O'Connor, S., Murphy, C., Butler, J., Crampsie, A., Ludlow, F., Horvath, C., Jobbova, E., A Weather Diary from Donegal, Ireland, 1846-1875, Weather, 2020, p7 , Notes: [In this paper, we present a weather diary for Glendooen, Co. Donegal, most likely compiled by Rev. Henry Kingsmill for the years 1846-1875. The original manuscript record of the diary is held in the archives of Armagh Observatory (Butler and Hoskin, 1987). The diary is an important source of information on nineteenth century Irish weather as it was recorded in the northwest, a relatively poorly observed part of the island, and covers a critical period of Irish history - that of the Great Famine, 1845-1852.], Journal Article, PUBLISHED  DOI  URL
Conor Murphy, Robert L. Wilby, Tom Matthews, Csaba Horvath, Arlene Crampsie, Francis Ludlow, Simon Noone, Jordan Brannigan, Jamie Hannaford, Robert MacLeman, Eva Jobbova, The Forgotten Drought of 1765-1768: Reconstructing and Re-evaluating Historical Droughts in the British and Irish Isles, International Journal of Climatology, 2020, p1-23 , Notes: [Historical precipitation records are fundamental for the management of water resources, yet rainfall observations typically span 100 - 150 years at most, with considerable uncertainties surrounding earlier records. Here, we analyse some of the longest available precipitation records globally, for England and Wales, Scotland and Ireland. To assess the credibility of these records and extend them further back in time, we statistically reconstruct (using independent predictors) monthly precipitation series representing these regions for the period 1748-2000. By applying the Standardised Precipitation Index at 12-month accumulations (SPI-12) to the observed and our reconstructed series we re-evaluate historical meteorological droughts. We find strong agreement between observed and reconstructed drought chronologies in post-1870 records, but divergence in earlier series due to biases in early precipitation observations. Hence, the 1800s decade was less drought prone in our reconstructions relative to observations. Overall, the drought of 1834- 1836 was the most intense SPI-12 event in our reconstruction for England and Wales. Newspaper accounts and documentary sources confirm the extent of impacts across England in particular. We also identify a major, 'forgotten' drought in 1765-1768 that affected the British-Irish Isles. This was the most intense event in our reconstructions for Ireland and Scotland, and ranks first for accumulated deficits across all three regional series. Moreover, the 1765-1768 event was also the most extreme multi-year drought across all regional series when considering 36-month accumulations (SPI-36). Newspaper and other sources confirm the occurrence and major socio-economic impact of this drought, such as major rivers like the Shannon being fordable by foot. Our results provide new insights into historical droughts across the British Irish Isles. Given the importance of historical droughts for stress-testing the resilience of water resources, drought plans and supply systems, the forgotten drought of 1765-1768 offers perhaps the most extreme benchmark scenario in more than 250-years.], Journal Article, ACCEPTED  TARA - Full Text  DOI  URL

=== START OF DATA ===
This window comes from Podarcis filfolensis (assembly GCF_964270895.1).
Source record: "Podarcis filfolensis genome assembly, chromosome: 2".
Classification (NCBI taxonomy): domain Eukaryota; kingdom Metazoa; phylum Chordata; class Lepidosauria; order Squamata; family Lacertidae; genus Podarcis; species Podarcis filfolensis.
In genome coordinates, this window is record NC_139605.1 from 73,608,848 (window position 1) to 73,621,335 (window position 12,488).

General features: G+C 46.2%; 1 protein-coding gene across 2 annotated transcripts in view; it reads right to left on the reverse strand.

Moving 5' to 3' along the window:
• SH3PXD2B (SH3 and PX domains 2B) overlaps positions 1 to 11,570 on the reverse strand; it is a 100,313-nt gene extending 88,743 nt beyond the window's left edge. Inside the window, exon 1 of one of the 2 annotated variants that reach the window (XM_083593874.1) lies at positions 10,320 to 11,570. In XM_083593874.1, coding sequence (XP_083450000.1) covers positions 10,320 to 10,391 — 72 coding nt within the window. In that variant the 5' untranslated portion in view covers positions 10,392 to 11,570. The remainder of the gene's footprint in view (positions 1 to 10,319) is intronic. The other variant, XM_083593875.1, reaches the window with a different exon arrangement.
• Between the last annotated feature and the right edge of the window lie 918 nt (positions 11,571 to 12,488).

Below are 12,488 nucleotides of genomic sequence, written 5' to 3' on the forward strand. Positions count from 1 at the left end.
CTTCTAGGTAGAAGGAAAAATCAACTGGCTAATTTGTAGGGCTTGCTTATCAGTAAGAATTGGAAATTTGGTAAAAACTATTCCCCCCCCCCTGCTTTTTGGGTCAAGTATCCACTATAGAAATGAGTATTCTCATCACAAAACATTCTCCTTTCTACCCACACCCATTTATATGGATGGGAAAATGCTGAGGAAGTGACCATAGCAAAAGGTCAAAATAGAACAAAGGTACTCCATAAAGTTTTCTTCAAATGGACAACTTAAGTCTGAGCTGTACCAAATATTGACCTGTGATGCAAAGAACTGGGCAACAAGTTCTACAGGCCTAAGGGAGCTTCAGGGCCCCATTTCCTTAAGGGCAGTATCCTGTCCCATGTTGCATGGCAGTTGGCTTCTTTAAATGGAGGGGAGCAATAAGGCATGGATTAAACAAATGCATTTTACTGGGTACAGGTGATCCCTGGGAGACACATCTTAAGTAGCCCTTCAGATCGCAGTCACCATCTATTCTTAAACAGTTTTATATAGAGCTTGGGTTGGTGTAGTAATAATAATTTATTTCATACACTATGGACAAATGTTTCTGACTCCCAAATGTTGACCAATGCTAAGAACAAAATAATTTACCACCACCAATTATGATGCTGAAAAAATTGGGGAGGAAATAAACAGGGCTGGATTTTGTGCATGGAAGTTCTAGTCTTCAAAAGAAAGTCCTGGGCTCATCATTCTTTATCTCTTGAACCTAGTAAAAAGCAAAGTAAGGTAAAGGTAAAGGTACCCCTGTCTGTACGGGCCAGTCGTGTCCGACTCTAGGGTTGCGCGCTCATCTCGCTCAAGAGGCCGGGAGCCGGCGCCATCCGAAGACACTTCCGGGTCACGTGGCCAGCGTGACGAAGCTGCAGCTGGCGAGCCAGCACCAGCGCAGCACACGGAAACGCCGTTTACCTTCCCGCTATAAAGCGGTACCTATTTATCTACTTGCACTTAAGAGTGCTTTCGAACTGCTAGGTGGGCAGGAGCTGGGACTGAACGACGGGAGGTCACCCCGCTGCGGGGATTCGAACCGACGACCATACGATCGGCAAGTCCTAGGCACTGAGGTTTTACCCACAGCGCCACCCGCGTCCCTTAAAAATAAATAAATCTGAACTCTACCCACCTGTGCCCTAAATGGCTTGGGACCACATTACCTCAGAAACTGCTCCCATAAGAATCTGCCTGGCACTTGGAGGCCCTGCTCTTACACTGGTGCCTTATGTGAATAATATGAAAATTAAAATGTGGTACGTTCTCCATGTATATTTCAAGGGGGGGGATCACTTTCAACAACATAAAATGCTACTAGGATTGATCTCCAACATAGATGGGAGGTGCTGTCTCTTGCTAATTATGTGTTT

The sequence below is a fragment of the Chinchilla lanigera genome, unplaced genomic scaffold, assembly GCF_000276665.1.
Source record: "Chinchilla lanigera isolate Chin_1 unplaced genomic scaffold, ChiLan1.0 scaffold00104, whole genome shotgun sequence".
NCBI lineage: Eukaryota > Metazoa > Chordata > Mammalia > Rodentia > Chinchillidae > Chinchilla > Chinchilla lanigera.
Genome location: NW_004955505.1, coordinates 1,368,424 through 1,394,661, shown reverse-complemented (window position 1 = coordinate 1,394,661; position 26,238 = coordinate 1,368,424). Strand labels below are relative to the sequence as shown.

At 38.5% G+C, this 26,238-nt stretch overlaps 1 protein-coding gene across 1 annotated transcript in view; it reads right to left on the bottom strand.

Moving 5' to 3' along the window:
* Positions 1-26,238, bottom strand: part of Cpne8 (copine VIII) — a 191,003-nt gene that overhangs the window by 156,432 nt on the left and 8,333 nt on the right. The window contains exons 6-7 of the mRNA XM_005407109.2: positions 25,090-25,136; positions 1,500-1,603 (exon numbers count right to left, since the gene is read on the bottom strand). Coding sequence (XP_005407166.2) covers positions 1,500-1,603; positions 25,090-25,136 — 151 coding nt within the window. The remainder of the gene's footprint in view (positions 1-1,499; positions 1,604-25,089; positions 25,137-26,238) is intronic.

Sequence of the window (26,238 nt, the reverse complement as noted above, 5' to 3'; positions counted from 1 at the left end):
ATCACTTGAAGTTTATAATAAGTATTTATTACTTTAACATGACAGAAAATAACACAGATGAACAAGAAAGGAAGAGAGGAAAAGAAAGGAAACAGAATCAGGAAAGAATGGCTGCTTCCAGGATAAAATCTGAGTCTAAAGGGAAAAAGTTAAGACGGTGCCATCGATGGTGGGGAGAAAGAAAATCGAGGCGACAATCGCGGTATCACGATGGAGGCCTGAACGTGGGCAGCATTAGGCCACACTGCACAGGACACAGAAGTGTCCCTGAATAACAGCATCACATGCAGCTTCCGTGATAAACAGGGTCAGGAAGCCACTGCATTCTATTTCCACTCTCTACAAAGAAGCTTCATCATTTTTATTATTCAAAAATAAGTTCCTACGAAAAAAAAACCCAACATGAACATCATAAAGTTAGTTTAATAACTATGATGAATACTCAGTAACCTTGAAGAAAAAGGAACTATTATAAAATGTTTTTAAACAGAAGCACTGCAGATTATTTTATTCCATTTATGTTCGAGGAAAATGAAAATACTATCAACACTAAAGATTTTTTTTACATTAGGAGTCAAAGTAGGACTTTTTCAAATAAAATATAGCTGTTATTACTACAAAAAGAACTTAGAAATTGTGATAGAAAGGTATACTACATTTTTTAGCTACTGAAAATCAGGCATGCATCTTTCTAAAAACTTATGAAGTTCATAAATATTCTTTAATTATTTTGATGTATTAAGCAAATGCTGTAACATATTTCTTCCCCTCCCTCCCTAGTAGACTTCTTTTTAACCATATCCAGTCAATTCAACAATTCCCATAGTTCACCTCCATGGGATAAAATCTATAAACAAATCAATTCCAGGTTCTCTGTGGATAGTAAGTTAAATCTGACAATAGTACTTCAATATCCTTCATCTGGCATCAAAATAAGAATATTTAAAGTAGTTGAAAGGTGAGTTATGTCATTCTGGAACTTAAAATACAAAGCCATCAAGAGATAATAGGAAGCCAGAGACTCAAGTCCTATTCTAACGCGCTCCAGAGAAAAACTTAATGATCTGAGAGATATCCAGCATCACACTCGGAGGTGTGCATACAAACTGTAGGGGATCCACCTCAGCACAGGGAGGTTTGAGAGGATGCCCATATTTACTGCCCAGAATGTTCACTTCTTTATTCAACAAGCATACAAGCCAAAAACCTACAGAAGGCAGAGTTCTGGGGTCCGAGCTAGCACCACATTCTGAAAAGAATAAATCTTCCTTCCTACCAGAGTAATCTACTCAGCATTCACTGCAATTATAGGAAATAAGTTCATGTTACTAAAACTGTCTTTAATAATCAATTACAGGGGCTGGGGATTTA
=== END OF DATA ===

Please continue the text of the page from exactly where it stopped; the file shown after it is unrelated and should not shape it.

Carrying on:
Travis, Charles; Ludlow, Francis; Matthews, Al; Lougheed, Kevin; Rankin, Kieran; Allaire, Bernard; Legg, Robert; Hayes, Patrick; Nicholls, John; Towns, Lydia; Holm, Poul, Inventing the Grand Banks: A Deep Chart. Humanities GIS, Cartesian, and Literary Perceptions of the North-West Atlantic Fishery ca 1500-1800, Geo: Geography and Environment, 7, (1), 2020, pe00085 , Notes: [The early modern 'invention' of the Grand Banks, a feature of the Fish Revolution (CA 1500), facilitated massive and unprecedented extractions of Gadus morhua (cod) from the waters of the north Atlantic. The invention of this oceanic plantation, the result of the confluence between cartography, commerce, and cultural agency, contributed to capitalizing modern European and North America societies, and created conflict between bourgeoning Western empires. Fernand Braudel noted that "a historical study centred on a stretch of water has all the charms but undoubtedly all the dangers of a new departure" (1973, p.19). Embracing such a risk, this paper engages Humanities GIS (HumGIS) as a method to parse knowledge from sea and fishery charts, letters, pieces of drama, and scientific surveys, to study the historical geographies of the early modern north-Atlantic Ă©conomie-monde.], Journal Article, PUBLISHED  TARA - Full Text  DOI